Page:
The Boston Red Sox made an early splash this offseason, acquiring high-octane closer Craig Kimbrel from the San Diego Padres to anchor their bullpen. With the team coming off a last-place finish in the American League East, and a relief corps whose 4.24 ERA ranked 13th out of 15 teams, it’s a good bet there are more moves ahead for that unit. Although fans will anxiously wait to hear if Boston lands another well-known talent, it’s always prudent to carefully consider lesser-known players. Here are a few such free agent candidates that could help the team in the late innings in 2016.
In addition to the Boston bullpen just not being very good in 2015, their general lack of velocity was a glaring issue. Of the six relievers who made at least 40 appearances, three (Craig Breslow, Koji Uehara and Tommy Layne) averaged less than 90 MPH on their fastballs for the year according to FanGraphs.com. Additionally, only Uehara averaged at least a strikeout per inning, meaning the team lacked relievers able to get out of jams while avoiding contact. Kimbrel (and his 97.3 MPH average fastball and 13.2 strikeouts per nine innings in 2015) will be a major boost but now there is an opportunity to build around him—and it doesn’t have to be an expensive proposition.
Brandon Morrow: The fifth overall pick of the 2006 draft has top-of-the rotation stuff but health problems that would make the biblical Job say “Wow.” The right-hander is now 31 and was last relatively healthy for most of a season in 2011. However, a problem may be that teams keep trying to shoehorn him into the more rigorous role of starting. While that may be dictated by his talent (44-43, 4.22 ERA and 9.2 strikeouts per nine innings in parts of nine major league seasons), his durability seems to be begging for a shift to the bullpen.
Morrow can still bring the heat (93.4 MPH average fastball in 2015) and that might play up even more on a 70-80 inning regimen a year. He pitched exclusively in relief in his first two seasons and acquitted himself well with the Seattle Mariners in that role.
Coming off yet another injury, he won’t command big bucks on his next contract. He’s even a candidate to be a spring training free agent invite. That being said, if the medicals looked alright, he’s an intriguing gamble for a team like Boston trying to reform their bullpen.
Mark Lowe: The 32-year-old lefty just completed his 10th major league seasons and seems to be getting better with age. He had the best year of his career in 2015, posting a 1.96 ERA across 57 appearances with the Mariners and Toronto Blue Jays. Despite solid career numbers of a 3.80 ERA and 303 strikeouts in 336.1 relief innings, he has been a baseball nomad, pitching for five different teams since 2012.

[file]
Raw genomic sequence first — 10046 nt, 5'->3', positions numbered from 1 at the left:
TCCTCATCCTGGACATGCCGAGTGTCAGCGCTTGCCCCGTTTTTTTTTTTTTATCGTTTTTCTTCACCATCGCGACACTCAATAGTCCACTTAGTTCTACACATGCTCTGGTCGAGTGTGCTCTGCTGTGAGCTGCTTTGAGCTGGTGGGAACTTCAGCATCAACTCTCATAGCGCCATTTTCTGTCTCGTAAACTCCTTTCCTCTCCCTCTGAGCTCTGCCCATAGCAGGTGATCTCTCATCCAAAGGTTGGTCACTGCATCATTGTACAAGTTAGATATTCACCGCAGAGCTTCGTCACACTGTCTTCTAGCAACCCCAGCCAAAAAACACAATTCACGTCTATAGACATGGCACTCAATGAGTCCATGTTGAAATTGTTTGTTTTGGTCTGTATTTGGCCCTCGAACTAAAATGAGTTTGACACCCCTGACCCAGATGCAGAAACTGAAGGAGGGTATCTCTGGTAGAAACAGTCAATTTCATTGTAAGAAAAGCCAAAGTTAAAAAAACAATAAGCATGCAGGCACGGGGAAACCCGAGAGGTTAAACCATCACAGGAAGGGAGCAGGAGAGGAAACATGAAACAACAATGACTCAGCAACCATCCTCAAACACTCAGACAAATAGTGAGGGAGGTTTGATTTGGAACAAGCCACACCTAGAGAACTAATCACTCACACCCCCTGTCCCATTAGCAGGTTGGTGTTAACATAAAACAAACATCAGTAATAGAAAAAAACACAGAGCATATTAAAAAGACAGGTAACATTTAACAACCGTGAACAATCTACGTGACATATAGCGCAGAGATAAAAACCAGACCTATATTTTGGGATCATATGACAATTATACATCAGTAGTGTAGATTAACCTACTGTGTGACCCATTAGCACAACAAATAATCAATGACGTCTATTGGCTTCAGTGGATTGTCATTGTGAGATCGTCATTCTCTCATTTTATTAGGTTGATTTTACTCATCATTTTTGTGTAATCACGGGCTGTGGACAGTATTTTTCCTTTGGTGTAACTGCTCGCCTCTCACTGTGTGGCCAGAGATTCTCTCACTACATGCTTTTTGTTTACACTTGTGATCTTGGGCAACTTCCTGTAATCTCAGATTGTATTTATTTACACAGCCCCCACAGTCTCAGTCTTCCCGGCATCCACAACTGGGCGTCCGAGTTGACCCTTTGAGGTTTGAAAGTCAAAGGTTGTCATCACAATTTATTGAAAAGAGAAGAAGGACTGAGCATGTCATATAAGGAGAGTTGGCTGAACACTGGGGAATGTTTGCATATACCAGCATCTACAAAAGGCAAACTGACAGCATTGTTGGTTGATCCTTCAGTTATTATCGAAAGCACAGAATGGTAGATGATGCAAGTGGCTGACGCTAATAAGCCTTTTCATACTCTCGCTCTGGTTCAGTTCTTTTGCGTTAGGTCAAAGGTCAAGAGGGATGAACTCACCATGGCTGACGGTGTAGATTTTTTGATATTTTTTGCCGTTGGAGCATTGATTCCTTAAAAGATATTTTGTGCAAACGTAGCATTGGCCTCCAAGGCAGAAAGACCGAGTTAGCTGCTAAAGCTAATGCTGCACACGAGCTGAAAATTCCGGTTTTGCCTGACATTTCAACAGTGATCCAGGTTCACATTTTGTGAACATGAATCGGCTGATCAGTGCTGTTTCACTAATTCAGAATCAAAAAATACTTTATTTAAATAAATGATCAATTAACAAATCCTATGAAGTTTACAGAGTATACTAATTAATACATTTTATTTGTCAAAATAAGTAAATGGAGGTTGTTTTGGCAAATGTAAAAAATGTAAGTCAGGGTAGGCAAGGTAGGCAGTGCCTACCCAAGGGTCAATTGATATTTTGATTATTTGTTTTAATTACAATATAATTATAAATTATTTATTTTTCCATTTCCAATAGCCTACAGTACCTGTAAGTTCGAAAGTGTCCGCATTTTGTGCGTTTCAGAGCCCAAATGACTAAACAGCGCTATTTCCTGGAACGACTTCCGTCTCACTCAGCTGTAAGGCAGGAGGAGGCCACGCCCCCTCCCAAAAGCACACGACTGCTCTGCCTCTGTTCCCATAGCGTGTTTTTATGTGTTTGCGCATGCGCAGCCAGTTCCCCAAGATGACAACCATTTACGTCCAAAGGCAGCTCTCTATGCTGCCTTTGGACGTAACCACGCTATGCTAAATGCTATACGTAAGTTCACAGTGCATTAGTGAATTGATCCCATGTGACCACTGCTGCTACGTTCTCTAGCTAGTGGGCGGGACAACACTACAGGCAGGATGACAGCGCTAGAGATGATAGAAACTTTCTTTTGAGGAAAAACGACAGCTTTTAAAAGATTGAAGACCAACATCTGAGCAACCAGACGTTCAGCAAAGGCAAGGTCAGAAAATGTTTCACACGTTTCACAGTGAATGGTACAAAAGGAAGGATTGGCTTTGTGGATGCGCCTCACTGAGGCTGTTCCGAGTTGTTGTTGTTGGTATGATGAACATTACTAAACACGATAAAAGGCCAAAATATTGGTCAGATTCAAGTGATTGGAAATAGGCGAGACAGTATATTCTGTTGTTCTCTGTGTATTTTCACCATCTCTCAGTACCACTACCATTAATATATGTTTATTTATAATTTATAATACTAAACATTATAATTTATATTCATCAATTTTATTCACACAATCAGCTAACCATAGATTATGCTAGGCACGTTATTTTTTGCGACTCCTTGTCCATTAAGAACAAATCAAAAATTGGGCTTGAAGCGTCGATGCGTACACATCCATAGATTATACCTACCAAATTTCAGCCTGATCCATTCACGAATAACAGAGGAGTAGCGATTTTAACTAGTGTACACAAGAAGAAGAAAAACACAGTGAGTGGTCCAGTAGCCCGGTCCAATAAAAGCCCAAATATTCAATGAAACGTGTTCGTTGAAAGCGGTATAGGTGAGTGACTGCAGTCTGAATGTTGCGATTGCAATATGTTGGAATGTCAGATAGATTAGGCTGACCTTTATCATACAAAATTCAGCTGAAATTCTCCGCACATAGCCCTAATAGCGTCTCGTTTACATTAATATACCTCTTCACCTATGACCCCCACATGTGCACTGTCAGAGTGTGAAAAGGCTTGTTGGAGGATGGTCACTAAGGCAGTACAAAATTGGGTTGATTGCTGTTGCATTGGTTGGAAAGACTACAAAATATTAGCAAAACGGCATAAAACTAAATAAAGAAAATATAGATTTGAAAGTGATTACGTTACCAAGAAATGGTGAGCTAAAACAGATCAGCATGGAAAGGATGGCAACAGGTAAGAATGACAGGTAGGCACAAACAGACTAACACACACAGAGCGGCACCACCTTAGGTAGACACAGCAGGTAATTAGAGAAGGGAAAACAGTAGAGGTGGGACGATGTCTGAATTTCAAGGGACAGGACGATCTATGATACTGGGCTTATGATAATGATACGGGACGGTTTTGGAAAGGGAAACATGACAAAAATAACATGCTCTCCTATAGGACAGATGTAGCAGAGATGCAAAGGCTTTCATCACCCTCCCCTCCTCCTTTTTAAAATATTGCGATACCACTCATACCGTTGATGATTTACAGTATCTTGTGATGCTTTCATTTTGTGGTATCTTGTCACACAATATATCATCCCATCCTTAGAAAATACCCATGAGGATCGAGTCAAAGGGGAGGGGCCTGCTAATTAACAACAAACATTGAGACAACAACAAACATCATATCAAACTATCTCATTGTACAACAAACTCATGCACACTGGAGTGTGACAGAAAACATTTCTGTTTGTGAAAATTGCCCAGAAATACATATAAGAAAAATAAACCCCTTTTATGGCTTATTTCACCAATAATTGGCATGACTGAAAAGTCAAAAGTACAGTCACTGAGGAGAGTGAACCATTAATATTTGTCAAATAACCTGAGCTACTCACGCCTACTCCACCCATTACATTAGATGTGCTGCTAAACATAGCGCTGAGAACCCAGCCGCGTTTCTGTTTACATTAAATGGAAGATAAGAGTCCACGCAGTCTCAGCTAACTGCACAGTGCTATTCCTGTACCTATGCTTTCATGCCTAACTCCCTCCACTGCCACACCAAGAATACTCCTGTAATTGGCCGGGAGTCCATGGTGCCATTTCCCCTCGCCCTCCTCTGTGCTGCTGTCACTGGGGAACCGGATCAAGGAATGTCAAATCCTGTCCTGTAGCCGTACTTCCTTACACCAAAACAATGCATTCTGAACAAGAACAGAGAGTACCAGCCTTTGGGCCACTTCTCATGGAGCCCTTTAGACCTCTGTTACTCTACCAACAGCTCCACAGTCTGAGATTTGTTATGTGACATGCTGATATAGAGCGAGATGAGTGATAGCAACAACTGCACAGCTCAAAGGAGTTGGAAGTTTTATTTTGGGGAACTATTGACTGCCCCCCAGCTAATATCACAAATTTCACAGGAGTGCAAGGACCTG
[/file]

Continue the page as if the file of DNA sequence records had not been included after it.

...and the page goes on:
Lowe is actually a rare example of a southpaw who has better career numbers against right-handed hitters (.230 batting average) than lefty counterparts (.286 batting average). He was particularly lethal against righties this past year, allowing just a .196 batting average and striking out exactly a third of the 118 hitters who dared step in to face him from that side of the plate.
After injuries impacted his ability to stay on the field and his effectiveness when he was able toe a rubber in 2013-14, he bounced back in 2015. His 95.5 MPH average fastball was his best since 2011, and he also boasted a career-best walk ratio by a significant margin. He looks to be a solid, lower-priced option that could really round out a bullpen and would almost certainly be available for a contract that wouldn’t exceed two years.
Edwin Jackson: It seems that the right-hander, who will be entering his 14th major league season, has been around forever but he will still be only 32 next year.
A career starter, he was turned into a reliever last season, he signed a four-year, $52 million contract with the Chicago Cubs. Unfortunately, he went just 14-33 with a 5.58 ERA over the next two years. That abysmal performance led to a move to the bullpen this past year and a mid-season trade to the Atlanta Braves. Overall, the transition was a positive one, as he made 47 combined relief appearances while permitting a 3.07 ERA and .218 batting average to opposing hitters.
Although he shows the occasional curveball and changeup, he is essentially a fastball-slider pitcher at this point in his career. With a 93.9 MPH average fastball in 2015, he still throws as hard as ever. Having spent a handful of seasons in the American League (including three with the Tampa Bay Rays in 2006-2008) he is no stranger to the different style of play.
It’s possible a pitching-hungry team might roll the dice and offer Jackson a contract to start. However, given the bleak years he had leading up to his switch to a relief role, and the relative success he had in that new job, a safer proposition would seem to be to let him keep doing it. He’s not likely to put up star numbers but is a veteran pitcher who could help a bullpen for a modest price.
The Red Sox are off to a fast start rebuilding their group of relievers. Kimbrel will obviously be the crown jewel of that unit. However, making him as dangerous a weapon as possible is surrounding him with talent to make the later innings all the more difficult for opponents. The Sox paid dearly for their new closer, giving up four top prospects, and while they certainly have the money and young players to continue making trades and signing who they please, there are definitely more frugal options out there that could achieve similar results.
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